ALBERTA FERRETTI: “The most beautiful girl in the world” is what makeup artist Tom Pecheaux aimed at while creating the beauty look for Alberta Ferretti — “a very sexy woman,” Pecheaux underscored. Smoky eyes defined by a little bit of eyeliner were key. On top, a very fresh lavender glitter by MAC Cosmetics highlighted eyelids and cheekbones. It’s not a glossy look, but a glowy one: “We replaced the gloss with a glitter,” Pecheaux explained. The makeup played with the contrast of a very satiny skin and nude lips. Skin was prepared with a massage and a little bit of contour, while no powder was used, and it was smoothed with Waterweight foundation by MAC Cosmetics, in a way that it looked flawless but natural. Waterweight foundation was used on the cheek contour, two shades darker than the model’s skin tone.
FENDI: The beauty look at Fendi was all about the eye. Makeup artist Peter Philips shaped a very graphic makeup to get a “strong, bold effect,” he said. Inspired by the ready-to-wear collection, Philips mixed ranges of colors to get to a petrol, blue-green hue, which matched the clothes. A little bit of black mascara was used on the top lashes. The smoky eye played with the contrast of a natural yet luminous skin, which was prepared using Diorskin Star Foundation, a touch of contouring, no blush, but a wash of powder only. Lips and nails were kept natural, to balance strong graphic eyes.
PRADA: Speaking about the beauty look at Prada, makeup artist Pat McGrath described a very strong, independent and individual woman. A tomboy-like girl, because “tomboys can be beautiful.” The inspiration came from the idea of a very fresh and honest girl who is direct and sensual at the same time. No mascara was used on the eyelashes, while eyebrows were mainly brushed up. Eyelids were smoothed with a Pat McGrath Lab palette in the more natural matte hue because “it’s all about the skin” McGrath underscored, as the inspiration comes from a very direct woman. To highlight the skin, she used a light touch of foundation, “almost used as a contour.” Lips were just balmed and kept natural and nails followed the same trend: they were just kept neutral, only well-polished.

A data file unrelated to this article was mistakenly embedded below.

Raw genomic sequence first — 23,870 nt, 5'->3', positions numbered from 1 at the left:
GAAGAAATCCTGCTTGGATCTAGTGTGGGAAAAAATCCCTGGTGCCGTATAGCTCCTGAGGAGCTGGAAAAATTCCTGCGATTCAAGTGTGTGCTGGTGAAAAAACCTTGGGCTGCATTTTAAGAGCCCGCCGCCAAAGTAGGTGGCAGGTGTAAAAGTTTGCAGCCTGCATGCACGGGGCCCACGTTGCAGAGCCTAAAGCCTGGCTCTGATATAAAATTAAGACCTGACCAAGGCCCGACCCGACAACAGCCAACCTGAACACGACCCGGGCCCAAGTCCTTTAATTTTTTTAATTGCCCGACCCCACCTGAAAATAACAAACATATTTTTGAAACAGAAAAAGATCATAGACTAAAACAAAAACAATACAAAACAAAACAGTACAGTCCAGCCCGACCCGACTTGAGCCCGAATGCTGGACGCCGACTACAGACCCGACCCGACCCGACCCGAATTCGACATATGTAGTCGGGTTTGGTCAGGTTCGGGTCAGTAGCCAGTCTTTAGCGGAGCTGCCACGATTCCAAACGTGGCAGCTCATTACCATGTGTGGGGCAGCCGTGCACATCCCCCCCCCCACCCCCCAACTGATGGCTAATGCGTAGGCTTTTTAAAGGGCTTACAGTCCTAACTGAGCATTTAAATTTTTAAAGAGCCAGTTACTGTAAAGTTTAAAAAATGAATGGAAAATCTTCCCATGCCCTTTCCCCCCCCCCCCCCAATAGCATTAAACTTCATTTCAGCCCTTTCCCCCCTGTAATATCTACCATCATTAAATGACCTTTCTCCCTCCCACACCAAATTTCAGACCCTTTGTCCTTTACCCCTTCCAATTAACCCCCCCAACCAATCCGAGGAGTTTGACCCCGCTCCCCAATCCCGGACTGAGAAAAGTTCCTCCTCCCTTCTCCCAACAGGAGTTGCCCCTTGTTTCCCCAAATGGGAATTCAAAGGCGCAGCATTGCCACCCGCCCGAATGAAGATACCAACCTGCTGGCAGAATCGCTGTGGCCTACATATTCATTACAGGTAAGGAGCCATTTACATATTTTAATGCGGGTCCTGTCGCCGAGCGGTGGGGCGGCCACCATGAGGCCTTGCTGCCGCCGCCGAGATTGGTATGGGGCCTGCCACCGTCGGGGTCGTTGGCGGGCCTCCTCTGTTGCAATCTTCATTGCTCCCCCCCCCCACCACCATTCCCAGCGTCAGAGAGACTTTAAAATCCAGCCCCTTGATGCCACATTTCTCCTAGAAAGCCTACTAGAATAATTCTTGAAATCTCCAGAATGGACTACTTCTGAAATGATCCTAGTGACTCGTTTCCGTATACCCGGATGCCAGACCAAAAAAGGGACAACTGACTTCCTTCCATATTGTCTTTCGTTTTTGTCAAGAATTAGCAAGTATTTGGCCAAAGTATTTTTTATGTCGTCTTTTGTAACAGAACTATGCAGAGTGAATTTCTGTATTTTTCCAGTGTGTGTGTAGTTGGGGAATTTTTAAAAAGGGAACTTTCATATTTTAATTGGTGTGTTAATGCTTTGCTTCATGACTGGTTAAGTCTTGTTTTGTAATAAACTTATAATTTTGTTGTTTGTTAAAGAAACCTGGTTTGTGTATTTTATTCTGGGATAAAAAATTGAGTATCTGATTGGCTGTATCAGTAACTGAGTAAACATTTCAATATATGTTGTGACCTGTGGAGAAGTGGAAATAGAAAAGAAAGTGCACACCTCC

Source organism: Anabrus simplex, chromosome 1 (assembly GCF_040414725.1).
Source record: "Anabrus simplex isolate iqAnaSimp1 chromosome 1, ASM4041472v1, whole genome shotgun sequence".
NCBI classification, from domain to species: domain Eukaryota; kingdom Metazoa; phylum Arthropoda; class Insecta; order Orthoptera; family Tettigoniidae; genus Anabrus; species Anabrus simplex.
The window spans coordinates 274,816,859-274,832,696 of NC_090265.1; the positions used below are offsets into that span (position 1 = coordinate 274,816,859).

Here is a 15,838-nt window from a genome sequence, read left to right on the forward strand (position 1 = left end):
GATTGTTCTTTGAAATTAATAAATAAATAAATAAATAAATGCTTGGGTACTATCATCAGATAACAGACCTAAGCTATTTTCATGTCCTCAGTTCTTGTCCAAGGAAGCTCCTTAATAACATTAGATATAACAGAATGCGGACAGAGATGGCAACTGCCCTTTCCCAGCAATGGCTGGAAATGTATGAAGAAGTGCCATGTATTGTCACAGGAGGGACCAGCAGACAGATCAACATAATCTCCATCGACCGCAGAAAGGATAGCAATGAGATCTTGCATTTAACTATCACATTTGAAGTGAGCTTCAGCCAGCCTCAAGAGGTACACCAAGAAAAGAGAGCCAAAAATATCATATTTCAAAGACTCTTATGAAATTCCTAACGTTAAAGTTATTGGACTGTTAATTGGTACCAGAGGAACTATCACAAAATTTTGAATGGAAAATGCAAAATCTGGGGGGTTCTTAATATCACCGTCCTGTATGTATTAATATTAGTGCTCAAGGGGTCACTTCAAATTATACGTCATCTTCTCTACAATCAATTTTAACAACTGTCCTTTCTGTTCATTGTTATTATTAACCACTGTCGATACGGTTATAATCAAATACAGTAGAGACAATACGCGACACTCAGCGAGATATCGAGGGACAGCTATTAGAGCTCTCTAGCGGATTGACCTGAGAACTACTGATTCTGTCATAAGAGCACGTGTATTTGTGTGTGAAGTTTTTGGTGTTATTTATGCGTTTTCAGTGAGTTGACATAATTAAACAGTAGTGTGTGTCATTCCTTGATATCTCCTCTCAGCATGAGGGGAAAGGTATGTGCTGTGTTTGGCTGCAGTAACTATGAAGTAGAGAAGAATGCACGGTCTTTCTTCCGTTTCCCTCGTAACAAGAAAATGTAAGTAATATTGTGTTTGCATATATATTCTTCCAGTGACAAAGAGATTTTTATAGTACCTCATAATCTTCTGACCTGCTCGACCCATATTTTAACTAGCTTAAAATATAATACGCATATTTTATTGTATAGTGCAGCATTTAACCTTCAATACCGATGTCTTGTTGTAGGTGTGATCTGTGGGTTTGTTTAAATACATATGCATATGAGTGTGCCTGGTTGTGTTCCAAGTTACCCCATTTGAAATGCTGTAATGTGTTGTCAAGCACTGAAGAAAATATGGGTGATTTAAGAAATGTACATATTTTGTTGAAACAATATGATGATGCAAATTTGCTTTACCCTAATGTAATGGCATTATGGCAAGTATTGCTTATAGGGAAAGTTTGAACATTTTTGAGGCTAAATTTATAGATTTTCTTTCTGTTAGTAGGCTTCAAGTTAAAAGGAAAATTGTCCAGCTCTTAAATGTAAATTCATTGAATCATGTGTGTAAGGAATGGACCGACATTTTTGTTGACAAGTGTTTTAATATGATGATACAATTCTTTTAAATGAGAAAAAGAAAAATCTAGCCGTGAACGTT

GIORGIO ARMANI: Graphic eyes that match with graphic hair. This time “we wanted to do something more [artistic] and more free,” makeup artist Linda Cantello said, speaking about how she studied the look with Giorgio Armani for spring. The look was about black-and-white shadows and the makeup was applied as it was a painting, a painted skin that one can mix and match and blend. A strong black line defined the eyes with shadows and white flashes of light, but this contrast was modeled by respecting each girl’s personality. As the focus was on the eye, skin had a fresh look. A brand new base was prepared for skin, a whitish highlighter that can be blended — and will come out in a line in April.
ETRO: A massive show with nearly 100 male and female models, to start the celebrations of the 50th anniversary of the company founded in 1968. Etro’s atmosphere was a mix of tradition and innovation and was inspired by the idea of a woman on her trip to India. Makeup artist Mark Carrasquillo created “a real gentle and delicate makeup,” as he explained. Skin was almost bare as the focus was on a natural shiny face. A delicate highlighter was used on the nose, on the chin and around the eye. No mascara on the eyelashes and a little bit of concealer helped give a “super-gentle version of the girl’s beauty.” A luminous, gorgeous glowy yet natural skin: “A very easy but pretty beauty.” Lips were very well-balmed and left neutral to emphasize a great natural beauty.
MISSONI: “It’s all about the eyes, which become very graphic and almost neon,” makeup artist Lynsey Alexander said. The inspiration came from those late Eighties, early Nineties cool pictures. “Think about Amber Valletta,” Alexander said, as shot by Craig McDean. To get the bold graphic shades on the eyes, Alexander used a combination of acrylic paints to create custom Missoni color on green, purple and blue hues. No mascara was used on the eyelids and skin was kept fresh and natural, too, while a smidgen of concealer was used only if needed. Prime Highlighter pen helped brighten below the eyes.
MARNI: The dream of a treasure hunt, where we need beauty, eclecticism and “individualism,” said makeup artist Pat McGrath, describing Marni’s beauty look. “We wanted all the girls to have bold colorblocking,” in blue, baby blue and green. Color was dabbed as if the makeup was applied with one’s fingers, in an elongated shape. No mascara was used and, as a contrast, skin was kept fresh, with no blush but just foundation and concealer.